Clients think about suing their attorney; they think long and hard.  Sometimes, they get distracted, and time passes.  Sometimes too much consideration leads to too much delay. As an example, in this case Plaintiff’s mother brought a personal injury case against the City of New York for plaintiff from an injury of December 20, 2002. She retained defendant attorneys to represent her. She discharged the attorneys via a "Consent to Change Attorneys" in August , 2006. She brought the legal malpractice case Fleyshman v Suckle & Schlesinger, PLLC ; 2012 NY Slip Op 00176 ; Appellate Division, Second Department. This case was dismissed on the statute of limitations.

"The Supreme Court erred in denying that branch of the defendants’ motion which was pursuant to CPLR 3211(a)(5) to dismiss the first cause of action, alleging legal malpractice, as time-barred. The defendants sustained their initial burden by demonstrating, prima facie, that the alleged legal malpractice occurred more than three years before this action was commenced in May 2010 (see CPLR 214[6]; Rupolo v Fish, 87 AD3d 684, 685; Krichmar v Scher, 82 AD3d 1164, 1165). In response, the plaintiff failed to raise a question of fact as to whether the statute of limitations was [*2]tolled by the doctrine of continuous representation. All of the documentary evidence demonstrated that the relationship necessary to invoke the continuous representation doctrine terminated in August 2006, and the plaintiff’s submissions did not indicate that her trust and confidence in the defendants continued, or was restored, after that date (see Rupolo v Fish, 87 AD3d 684; Krichmar v Scher, 82 AD3d at 1165; Marro v Handwerker, Marchelos & Gayner, 1 AD3d 488; Piliero v Adler & Stavros, 282 AD2d 511, 512; Aaron v Roemer, Wallens & Mineaux, 272 AD2d 752, 754-755).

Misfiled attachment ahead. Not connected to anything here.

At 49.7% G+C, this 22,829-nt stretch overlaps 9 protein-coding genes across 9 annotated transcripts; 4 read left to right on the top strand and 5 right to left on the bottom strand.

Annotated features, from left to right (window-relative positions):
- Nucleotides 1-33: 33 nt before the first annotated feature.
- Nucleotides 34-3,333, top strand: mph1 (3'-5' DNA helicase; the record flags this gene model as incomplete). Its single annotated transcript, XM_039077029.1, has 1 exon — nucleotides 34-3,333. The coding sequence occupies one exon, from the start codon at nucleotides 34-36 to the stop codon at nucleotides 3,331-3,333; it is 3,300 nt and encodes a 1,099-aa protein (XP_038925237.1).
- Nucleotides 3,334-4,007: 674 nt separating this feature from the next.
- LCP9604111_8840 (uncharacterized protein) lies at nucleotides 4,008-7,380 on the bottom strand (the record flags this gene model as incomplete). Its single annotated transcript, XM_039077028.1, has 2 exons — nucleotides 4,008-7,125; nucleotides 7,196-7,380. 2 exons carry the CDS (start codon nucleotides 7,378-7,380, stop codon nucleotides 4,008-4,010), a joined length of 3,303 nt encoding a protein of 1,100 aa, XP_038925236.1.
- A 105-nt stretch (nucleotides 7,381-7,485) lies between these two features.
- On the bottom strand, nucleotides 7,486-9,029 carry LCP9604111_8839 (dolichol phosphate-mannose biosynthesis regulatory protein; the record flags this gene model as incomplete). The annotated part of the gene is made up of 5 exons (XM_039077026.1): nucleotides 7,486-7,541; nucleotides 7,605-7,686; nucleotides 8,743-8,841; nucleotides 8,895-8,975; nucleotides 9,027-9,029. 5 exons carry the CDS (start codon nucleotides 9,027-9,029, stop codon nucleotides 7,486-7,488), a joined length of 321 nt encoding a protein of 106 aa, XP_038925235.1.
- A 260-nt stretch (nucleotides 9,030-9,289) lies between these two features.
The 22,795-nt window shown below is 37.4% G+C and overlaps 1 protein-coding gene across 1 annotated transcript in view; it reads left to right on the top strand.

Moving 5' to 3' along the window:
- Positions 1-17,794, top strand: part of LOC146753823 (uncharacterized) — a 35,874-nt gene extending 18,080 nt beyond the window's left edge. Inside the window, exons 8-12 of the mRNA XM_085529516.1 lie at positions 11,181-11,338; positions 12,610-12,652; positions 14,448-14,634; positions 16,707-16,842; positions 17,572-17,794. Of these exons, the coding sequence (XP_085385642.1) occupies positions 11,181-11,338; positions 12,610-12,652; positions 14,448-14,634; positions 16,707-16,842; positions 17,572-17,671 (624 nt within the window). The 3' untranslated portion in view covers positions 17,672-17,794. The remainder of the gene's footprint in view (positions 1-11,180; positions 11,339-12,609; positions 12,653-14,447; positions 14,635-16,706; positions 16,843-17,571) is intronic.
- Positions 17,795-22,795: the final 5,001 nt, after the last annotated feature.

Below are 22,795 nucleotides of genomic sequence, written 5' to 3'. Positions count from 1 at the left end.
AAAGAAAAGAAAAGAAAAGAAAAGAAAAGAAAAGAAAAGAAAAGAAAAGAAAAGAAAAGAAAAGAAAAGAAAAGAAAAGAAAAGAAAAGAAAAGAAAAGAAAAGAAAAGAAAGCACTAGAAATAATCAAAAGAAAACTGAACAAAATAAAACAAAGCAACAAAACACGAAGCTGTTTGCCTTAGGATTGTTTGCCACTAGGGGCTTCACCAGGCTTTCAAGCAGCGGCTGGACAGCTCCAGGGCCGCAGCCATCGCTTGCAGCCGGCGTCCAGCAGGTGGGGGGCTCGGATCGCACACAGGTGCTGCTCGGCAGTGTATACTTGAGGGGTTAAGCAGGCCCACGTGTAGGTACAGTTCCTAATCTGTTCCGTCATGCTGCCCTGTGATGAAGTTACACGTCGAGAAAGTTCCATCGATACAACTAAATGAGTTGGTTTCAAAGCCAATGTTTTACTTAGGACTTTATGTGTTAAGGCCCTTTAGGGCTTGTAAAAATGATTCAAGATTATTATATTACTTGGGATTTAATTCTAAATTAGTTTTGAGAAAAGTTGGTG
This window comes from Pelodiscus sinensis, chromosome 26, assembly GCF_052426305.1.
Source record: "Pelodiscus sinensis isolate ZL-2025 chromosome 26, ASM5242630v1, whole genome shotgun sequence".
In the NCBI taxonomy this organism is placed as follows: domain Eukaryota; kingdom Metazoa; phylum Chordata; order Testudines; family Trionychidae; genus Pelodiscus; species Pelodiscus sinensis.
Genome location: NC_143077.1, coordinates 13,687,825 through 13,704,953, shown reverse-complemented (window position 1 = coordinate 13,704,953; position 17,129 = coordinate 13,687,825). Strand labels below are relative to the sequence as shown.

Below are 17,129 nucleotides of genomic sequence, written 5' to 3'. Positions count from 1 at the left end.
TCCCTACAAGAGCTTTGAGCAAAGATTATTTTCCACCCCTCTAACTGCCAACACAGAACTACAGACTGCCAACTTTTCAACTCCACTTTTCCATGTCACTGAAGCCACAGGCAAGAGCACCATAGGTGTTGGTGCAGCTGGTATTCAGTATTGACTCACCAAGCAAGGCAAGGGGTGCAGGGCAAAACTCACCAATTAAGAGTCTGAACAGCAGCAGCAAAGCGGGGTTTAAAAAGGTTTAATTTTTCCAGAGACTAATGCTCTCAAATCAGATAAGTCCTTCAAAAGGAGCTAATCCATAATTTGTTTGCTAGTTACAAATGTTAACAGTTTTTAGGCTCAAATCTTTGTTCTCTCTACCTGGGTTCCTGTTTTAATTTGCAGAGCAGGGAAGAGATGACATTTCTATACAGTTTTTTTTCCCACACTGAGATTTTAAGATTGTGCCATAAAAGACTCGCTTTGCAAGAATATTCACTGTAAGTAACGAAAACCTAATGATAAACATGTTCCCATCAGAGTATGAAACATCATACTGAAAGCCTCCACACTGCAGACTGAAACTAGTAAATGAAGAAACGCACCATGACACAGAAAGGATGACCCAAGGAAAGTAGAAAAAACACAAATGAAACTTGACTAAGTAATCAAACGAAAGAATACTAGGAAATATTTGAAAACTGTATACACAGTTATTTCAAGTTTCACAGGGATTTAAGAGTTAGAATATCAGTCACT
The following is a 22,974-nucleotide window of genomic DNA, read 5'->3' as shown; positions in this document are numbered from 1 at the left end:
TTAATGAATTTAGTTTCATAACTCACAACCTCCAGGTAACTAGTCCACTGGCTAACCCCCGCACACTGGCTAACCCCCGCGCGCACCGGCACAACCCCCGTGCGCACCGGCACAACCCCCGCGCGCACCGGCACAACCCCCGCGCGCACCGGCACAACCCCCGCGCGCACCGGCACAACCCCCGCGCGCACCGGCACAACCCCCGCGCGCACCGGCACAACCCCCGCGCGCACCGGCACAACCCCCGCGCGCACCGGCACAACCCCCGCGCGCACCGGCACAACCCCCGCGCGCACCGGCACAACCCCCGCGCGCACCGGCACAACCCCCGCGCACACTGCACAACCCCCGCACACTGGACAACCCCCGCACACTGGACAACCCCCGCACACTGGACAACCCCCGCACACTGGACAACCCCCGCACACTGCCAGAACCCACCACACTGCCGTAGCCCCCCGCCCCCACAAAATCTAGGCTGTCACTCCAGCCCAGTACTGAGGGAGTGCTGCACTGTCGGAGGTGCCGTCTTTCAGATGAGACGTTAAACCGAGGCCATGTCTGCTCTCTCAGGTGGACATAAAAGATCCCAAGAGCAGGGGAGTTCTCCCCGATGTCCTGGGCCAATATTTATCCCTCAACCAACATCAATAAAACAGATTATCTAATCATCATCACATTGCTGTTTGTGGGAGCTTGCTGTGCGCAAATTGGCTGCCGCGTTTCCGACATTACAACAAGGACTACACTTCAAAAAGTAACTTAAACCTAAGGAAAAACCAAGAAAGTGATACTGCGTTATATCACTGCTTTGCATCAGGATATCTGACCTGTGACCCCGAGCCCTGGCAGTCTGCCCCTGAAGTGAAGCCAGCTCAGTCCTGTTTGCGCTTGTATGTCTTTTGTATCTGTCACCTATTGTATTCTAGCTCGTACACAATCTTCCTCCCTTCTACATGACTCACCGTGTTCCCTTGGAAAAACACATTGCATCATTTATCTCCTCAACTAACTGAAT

Moreover, the Supreme Court should have granted that branch of the defendants’ motion which was pursuant to CPLR 3211(a)(7) to dismiss the second cause of action, which alleged a violation of Judiciary Law § 487. Even as amplified by the plaintiff’s affidavit, and according the plaintiff the benefit of every favorable inference (see Leon v Martinez, 84 NY2d 83), the complaint failed to allege that the defendants acted "with intent to deceive the court or any party" (Judiciary Law § 487[1]; see Jaroslawicz v Cohen, 12 AD3d 160, 160-161). Further, the plaintiff’s allegation that the defendants "willfully delayed [her] recovery with a view to their own ends and benefit" is a bare legal conclusion, "which is not entitled to the presumption of truth normally afforded to the allegations of a complaint" (Rozen v Russ & Russ, P.C., 76 AD3d 965, 969; see Judiciary Law § 487[2]). "